An ad by jetBlue provides welcome humor for our times:
jetBlue’s ad continues:
We understand it’s not easy being a high flyer these days. The CFO is picking apart your expense reports. Congress is mad about your bonus. And you can’t even hop on a private jet to the Cayman Islands without freaking out the shareholders.
jetBlue is on the right track. They did, however, leave out a few categories of people who will also be less likely to take a private jet. One important category is sports stars—especially those who cheat and have a bad attitude.
In just over a month, the new Yankee Stadium will open. The Stadium will cost taxpayers, according to some analysts, an astonishing $1.3 billion. This taxpayer expenditure has a direct effect on players’ salaries. Why? Think of it this way, if taxpayers bought a new home for you, would you spend more or less on other items? The next time a New Yorker complains about Alex Rodriguez’s salary, he should be reminded that he is paying part of it. Enjoy it Alex, the next set of contracts for superstars will not be as generous.
Baseball and basketball, Robert Prechter has observed, are bull market sports—their fortunes wax and wane with the stock market. With a depression, look for fewer tax funded stadiums to be built, fewer fans buying tickets, and falling salaries for players. Just over five years ago, Prechter forecasted:
Professional baseball and basketball will suffer difficulties. New record performances by individuals will become rare. No team will have a “dynasty” during the bear market. Leagues will restructure. Attendance and viewership will fall. Salaries will decrease.
Back in the late 1990’s, before the use of steroids in baseball was revealed, Prechter observed of baseball:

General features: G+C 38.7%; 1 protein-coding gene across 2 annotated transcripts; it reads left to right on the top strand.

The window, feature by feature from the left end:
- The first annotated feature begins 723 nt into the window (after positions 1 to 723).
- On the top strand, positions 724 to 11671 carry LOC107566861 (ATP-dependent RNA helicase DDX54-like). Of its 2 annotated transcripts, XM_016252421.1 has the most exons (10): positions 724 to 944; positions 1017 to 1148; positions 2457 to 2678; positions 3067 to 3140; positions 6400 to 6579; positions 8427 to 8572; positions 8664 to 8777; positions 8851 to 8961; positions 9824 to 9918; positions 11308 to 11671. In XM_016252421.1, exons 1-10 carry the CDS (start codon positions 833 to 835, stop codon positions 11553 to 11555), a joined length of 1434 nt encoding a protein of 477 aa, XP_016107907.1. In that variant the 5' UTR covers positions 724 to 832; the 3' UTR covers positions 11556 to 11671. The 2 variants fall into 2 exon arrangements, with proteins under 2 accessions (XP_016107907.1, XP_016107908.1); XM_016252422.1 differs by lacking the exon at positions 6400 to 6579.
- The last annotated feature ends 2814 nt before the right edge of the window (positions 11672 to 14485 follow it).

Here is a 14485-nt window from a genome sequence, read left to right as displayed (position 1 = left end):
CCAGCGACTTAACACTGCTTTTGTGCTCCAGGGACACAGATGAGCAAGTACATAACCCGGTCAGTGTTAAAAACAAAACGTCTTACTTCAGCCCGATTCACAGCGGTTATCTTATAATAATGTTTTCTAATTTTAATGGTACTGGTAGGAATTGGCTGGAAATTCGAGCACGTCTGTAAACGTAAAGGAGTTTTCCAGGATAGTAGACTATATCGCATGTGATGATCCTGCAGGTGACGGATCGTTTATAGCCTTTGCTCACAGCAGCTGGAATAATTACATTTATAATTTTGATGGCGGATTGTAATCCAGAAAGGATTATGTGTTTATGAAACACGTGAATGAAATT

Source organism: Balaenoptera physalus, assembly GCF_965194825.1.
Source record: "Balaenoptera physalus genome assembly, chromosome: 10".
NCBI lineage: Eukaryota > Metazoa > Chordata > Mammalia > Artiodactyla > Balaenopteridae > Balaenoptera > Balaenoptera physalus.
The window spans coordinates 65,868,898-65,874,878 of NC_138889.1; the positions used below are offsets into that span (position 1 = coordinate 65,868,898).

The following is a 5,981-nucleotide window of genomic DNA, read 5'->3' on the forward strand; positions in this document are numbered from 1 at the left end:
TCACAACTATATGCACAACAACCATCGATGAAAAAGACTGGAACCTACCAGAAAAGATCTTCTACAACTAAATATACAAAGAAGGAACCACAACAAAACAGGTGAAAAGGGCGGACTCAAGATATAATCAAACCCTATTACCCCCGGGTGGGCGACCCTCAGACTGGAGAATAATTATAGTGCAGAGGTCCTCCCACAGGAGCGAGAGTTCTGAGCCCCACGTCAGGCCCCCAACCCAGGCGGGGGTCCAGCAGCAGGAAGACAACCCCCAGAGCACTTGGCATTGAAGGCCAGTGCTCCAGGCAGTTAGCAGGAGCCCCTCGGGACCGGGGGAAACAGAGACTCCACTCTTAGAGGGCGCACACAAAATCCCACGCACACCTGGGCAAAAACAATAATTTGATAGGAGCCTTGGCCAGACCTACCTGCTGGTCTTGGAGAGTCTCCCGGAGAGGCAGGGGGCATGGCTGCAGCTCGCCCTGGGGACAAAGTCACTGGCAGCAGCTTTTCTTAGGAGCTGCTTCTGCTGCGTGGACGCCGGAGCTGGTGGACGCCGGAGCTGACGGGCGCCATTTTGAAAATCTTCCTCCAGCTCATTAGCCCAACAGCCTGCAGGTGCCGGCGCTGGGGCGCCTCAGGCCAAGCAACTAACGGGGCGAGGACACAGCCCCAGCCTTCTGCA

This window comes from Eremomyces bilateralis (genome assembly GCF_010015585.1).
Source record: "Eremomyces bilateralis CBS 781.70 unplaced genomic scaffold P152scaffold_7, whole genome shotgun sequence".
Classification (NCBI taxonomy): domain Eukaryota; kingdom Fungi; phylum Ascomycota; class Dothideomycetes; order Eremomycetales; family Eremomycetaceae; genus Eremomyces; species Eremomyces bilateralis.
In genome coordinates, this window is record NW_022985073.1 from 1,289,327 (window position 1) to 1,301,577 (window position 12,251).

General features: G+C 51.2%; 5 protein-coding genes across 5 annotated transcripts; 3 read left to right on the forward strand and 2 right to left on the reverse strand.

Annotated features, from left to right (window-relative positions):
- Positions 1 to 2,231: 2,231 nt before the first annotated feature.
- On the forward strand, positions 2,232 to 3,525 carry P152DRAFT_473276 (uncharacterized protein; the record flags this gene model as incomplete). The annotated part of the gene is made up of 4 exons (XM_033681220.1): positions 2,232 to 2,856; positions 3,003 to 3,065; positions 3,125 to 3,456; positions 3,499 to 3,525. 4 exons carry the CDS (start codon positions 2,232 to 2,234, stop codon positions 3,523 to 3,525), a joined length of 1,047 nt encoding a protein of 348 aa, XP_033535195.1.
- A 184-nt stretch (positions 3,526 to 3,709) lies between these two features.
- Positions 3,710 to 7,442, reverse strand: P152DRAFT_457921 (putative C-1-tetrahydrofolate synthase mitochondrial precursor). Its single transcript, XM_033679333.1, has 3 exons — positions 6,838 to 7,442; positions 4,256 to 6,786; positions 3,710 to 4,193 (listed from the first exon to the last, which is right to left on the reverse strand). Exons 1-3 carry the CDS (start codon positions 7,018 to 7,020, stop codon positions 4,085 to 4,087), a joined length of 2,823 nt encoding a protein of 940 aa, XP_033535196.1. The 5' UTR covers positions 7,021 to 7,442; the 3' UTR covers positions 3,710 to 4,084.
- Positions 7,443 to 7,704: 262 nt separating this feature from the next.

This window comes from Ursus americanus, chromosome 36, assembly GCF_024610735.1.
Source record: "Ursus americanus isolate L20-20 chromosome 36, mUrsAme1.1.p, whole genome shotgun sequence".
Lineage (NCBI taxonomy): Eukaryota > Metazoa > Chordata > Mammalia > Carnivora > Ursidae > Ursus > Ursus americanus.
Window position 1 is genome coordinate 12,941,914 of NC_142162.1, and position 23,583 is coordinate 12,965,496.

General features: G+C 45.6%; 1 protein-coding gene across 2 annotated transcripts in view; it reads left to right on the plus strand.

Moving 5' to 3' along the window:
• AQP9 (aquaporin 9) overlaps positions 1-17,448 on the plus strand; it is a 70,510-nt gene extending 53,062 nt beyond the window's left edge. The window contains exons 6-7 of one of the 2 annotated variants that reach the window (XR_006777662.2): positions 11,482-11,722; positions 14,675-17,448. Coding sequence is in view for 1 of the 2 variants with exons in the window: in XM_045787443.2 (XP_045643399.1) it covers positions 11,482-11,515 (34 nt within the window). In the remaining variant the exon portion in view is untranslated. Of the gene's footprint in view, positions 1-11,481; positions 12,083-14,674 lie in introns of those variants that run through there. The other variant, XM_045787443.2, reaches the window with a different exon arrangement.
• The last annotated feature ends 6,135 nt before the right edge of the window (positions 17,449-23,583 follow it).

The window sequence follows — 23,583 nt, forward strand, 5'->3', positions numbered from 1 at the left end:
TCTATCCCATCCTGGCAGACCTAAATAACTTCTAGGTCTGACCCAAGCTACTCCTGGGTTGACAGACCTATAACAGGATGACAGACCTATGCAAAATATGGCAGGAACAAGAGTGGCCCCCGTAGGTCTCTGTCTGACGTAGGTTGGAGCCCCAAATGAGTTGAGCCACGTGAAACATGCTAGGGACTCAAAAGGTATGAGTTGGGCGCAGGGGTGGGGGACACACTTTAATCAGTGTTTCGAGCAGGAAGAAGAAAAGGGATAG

You see tremendous dominance by a particular popular team, team expansions, major stars and the breaking of old statistics-like the homerun record. This is a result of certain talented people feeding off the rise in social mood and providing nearly superhuman performance.
It is important to understand that the social mood that Prechter speaks of is not created by external events. Prechter founded the Socionomics Insititute to further our understanding of how the social mood helps to shape our world from the inside out. The Institute observes,
Social mood fluctuates between polarities of primitive emotional states, such as confidence/fear, skepticism/credulity, optimism/pessimism, benevolence/malevolence, etc. These fluctuations are not effected by outside events, but move according to their own internal logic. They appear to arise in a dynamic that is endogenous to the social system.
The superhuman performances in baseball that Prechter spoke of were, of course, drug-induced; in parallel fashion, the housing bubble was Fed credit-induced. But both proximate causes, drug use and credit expansion, had an even larger cause behind them—manic ebullience in the social mood. This social mood allowed for reckless behavior on the part of both sports and governmental figures. In other words, Barry Bonds, Alex Rodriguez, George Bush, Alan Greenspan, Ben Bernanke, Barack Obama—while they are responsible for their own actions—are manifestations of our own collective foolishness and recklessness.
The real heroes in baseball were hard-working and honorable players; the classy, former Yankee centerfielder, Bernie Williams comes to mind. The real heroes in politics are those who, like Ron Paul, articulate clearly developed principles and do not promise something for nothing.
It is a long summer ahead for both baseball players and politicians. Barack Obama’s popularity will fall, along with baseball attendance; the declining social mood will be behind both.